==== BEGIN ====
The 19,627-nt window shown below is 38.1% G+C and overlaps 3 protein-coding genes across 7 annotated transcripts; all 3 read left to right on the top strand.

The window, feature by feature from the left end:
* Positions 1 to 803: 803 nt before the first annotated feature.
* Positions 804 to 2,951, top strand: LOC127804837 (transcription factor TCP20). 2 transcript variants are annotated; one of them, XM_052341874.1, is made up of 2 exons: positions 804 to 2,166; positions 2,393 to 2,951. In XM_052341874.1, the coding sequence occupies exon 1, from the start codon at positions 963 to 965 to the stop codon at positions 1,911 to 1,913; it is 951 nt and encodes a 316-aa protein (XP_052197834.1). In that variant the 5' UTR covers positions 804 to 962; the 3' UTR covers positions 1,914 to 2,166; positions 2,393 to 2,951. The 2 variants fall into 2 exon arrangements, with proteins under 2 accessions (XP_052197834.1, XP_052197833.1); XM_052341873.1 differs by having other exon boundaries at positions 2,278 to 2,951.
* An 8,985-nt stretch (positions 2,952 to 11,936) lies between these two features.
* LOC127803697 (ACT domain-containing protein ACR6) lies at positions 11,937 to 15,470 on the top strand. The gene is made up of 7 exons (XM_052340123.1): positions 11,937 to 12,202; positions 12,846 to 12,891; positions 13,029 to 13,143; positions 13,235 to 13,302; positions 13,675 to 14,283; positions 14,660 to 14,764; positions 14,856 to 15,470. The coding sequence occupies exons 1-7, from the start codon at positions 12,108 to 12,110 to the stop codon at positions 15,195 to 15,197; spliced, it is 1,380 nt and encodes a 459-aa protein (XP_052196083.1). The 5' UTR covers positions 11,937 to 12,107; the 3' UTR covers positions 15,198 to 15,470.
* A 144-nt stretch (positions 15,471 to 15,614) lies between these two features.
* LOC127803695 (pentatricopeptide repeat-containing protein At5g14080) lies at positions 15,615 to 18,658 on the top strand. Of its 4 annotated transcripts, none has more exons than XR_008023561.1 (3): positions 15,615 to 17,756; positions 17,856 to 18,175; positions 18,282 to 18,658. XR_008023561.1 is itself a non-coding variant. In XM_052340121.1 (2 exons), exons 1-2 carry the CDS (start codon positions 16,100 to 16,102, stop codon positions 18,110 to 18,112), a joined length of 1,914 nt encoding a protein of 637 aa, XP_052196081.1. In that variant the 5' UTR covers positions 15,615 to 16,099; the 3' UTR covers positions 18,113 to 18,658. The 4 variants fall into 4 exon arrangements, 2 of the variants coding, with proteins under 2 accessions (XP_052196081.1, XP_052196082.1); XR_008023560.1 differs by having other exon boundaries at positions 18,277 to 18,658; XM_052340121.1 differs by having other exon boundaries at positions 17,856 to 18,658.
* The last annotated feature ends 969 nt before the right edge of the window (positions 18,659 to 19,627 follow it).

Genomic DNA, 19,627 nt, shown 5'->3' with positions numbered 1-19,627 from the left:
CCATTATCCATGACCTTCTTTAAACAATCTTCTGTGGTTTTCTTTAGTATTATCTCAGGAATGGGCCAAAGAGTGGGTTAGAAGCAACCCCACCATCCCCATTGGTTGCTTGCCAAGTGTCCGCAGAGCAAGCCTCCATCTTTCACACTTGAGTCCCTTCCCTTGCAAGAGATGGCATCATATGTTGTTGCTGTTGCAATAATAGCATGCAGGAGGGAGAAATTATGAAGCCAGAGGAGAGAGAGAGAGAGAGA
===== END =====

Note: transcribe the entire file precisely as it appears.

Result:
The 19,627-nt window shown below is 38.1% G+C and overlaps 3 protein-coding genes across 7 annotated transcripts; all 3 read left to right on the top strand.

The window, feature by feature from the left end:
* Positions 1 to 803: 803 nt before the first annotated feature.
* Positions 804 to 2,951, top strand: LOC127804837 (transcription factor TCP20). 2 transcript variants are annotated; one of them, XM_052341874.1, is made up of 2 exons: positions 804 to 2,166; positions 2,393 to 2,951. In XM_052341874.1, the coding sequence occupies exon 1, from the start codon at positions 963 to 965 to the stop codon at positions 1,911 to 1,913; it is 951 nt and encodes a 316-aa protein (XP_052197834.1). In that variant the 5' UTR covers positions 804 to 962; the 3' UTR covers positions 1,914 to 2,166; positions 2,393 to 2,951. The 2 variants fall into 2 exon arrangements, with proteins under 2 accessions (XP_052197834.1, XP_052197833.1); XM_052341873.1 differs by having other exon boundaries at positions 2,278 to 2,951.
* An 8,985-nt stretch (positions 2,952 to 11,936) lies between these two features.
* LOC127803697 (ACT domain-containing protein ACR6) lies at positions 11,937 to 15,470 on the top strand. The gene is made up of 7 exons (XM_052340123.1): positions 11,937 to 12,202; positions 12,846 to 12,891; positions 13,029 to 13,143; positions 13,235 to 13,302; positions 13,675 to 14,283; positions 14,660 to 14,764; positions 14,856 to 15,470. The coding sequence occupies exons 1-7, from the start codon at positions 12,108 to 12,110 to the stop codon at positions 15,195 to 15,197; spliced, it is 1,380 nt and encodes a 459-aa protein (XP_052196083.1). The 5' UTR covers positions 11,937 to 12,107; the 3' UTR covers positions 15,198 to 15,470.
* A 144-nt stretch (positions 15,471 to 15,614) lies between these two features.
* LOC127803695 (pentatricopeptide repeat-containing protein At5g14080) lies at positions 15,615 to 18,658 on the top strand. Of its 4 annotated transcripts, none has more exons than XR_008023561.1 (3): positions 15,615 to 17,756; positions 17,856 to 18,175; positions 18,282 to 18,658. XR_008023561.1 is itself a non-coding variant. In XM_052340121.1 (2 exons), exons 1-2 carry the CDS (start codon positions 16,100 to 16,102, stop codon positions 18,110 to 18,112), a joined length of 1,914 nt encoding a protein of 637 aa, XP_052196081.1. In that variant the 5' UTR covers positions 15,615 to 16,099; the 3' UTR covers positions 18,113 to 18,658. The 4 variants fall into 4 exon arrangements, 2 of the variants coding, with proteins under 2 accessions (XP_052196081.1, XP_052196082.1); XR_008023560.1 differs by having other exon boundaries at positions 18,277 to 18,658; XM_052340121.1 differs by having other exon boundaries at positions 17,856 to 18,658.
* The last annotated feature ends 969 nt before the right edge of the window (positions 18,659 to 19,627 follow it).

Genomic DNA, 19,627 nt, shown 5'->3' with positions numbered 1-19,627 from the left:
CCATTATCCATGACCTTCTTTAAACAATCTTCTGTGGTTTTCTTTAGTATTATCTCAGGAATGGGCCAAAGAGTGGGTTAGAAGCAACCCCACCATCCCCATTGGTTGCTTGCCAAGTGTCCGCAGAGCAAGCCTCCATCTTTCACACTTGAGTCCCTTCCCTTGCAAGAGATGGCATCATATGTTGTTGCTGTTGCAATAATAGCATGCAGGAGGGAGAAATTATGAAGCCAGAGGAGAGAGAGAGAGAGAGA